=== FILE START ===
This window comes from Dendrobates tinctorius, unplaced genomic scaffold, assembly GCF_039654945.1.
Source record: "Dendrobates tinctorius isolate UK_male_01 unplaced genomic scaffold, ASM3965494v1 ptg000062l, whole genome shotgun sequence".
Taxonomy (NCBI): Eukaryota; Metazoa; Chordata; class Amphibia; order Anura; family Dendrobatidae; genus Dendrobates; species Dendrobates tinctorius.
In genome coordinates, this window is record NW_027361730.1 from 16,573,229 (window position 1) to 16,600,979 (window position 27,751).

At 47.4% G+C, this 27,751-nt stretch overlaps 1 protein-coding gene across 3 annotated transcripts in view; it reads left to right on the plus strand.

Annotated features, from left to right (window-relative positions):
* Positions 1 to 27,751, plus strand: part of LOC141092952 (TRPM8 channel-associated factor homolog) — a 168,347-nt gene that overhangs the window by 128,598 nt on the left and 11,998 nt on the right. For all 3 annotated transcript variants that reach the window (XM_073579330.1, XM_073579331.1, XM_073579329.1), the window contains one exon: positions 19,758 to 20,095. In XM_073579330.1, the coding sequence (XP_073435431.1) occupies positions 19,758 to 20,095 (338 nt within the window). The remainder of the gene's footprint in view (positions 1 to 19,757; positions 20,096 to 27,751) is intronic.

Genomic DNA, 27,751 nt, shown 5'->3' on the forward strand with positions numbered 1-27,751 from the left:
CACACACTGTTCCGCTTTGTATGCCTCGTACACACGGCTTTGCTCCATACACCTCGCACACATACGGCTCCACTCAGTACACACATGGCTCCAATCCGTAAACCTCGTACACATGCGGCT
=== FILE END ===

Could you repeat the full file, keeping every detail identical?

This window comes from Dendrobates tinctorius, unplaced genomic scaffold, assembly GCF_039654945.1.
Source record: "Dendrobates tinctorius isolate UK_male_01 unplaced genomic scaffold, ASM3965494v1 ptg000062l, whole genome shotgun sequence".
Taxonomy (NCBI): Eukaryota; Metazoa; Chordata; class Amphibia; order Anura; family Dendrobatidae; genus Dendrobates; species Dendrobates tinctorius.
In genome coordinates, this window is record NW_027361730.1 from 16,573,229 (window position 1) to 16,600,979 (window position 27,751).

At 47.4% G+C, this 27,751-nt stretch overlaps 1 protein-coding gene across 3 annotated transcripts in view; it reads left to right on the plus strand.

Annotated features, from left to right (window-relative positions):
* Positions 1 to 27,751, plus strand: part of LOC141092952 (TRPM8 channel-associated factor homolog) — a 168,347-nt gene that overhangs the window by 128,598 nt on the left and 11,998 nt on the right. For all 3 annotated transcript variants that reach the window (XM_073579330.1, XM_073579331.1, XM_073579329.1), the window contains one exon: positions 19,758 to 20,095. In XM_073579330.1, the coding sequence (XP_073435431.1) occupies positions 19,758 to 20,095 (338 nt within the window). The remainder of the gene's footprint in view (positions 1 to 19,757; positions 20,096 to 27,751) is intronic.

Genomic DNA, 27,751 nt, shown 5'->3' on the forward strand with positions numbered 1-27,751 from the left:
CACACACTGTTCCGCTTTGTATGCCTCGTACACACGGCTTTGCTCCATACACCTCGCACACATACGGCTCCACTCAGTACACACATGGCTCCAATCCGTAAACCTCGTACACATGCGGCT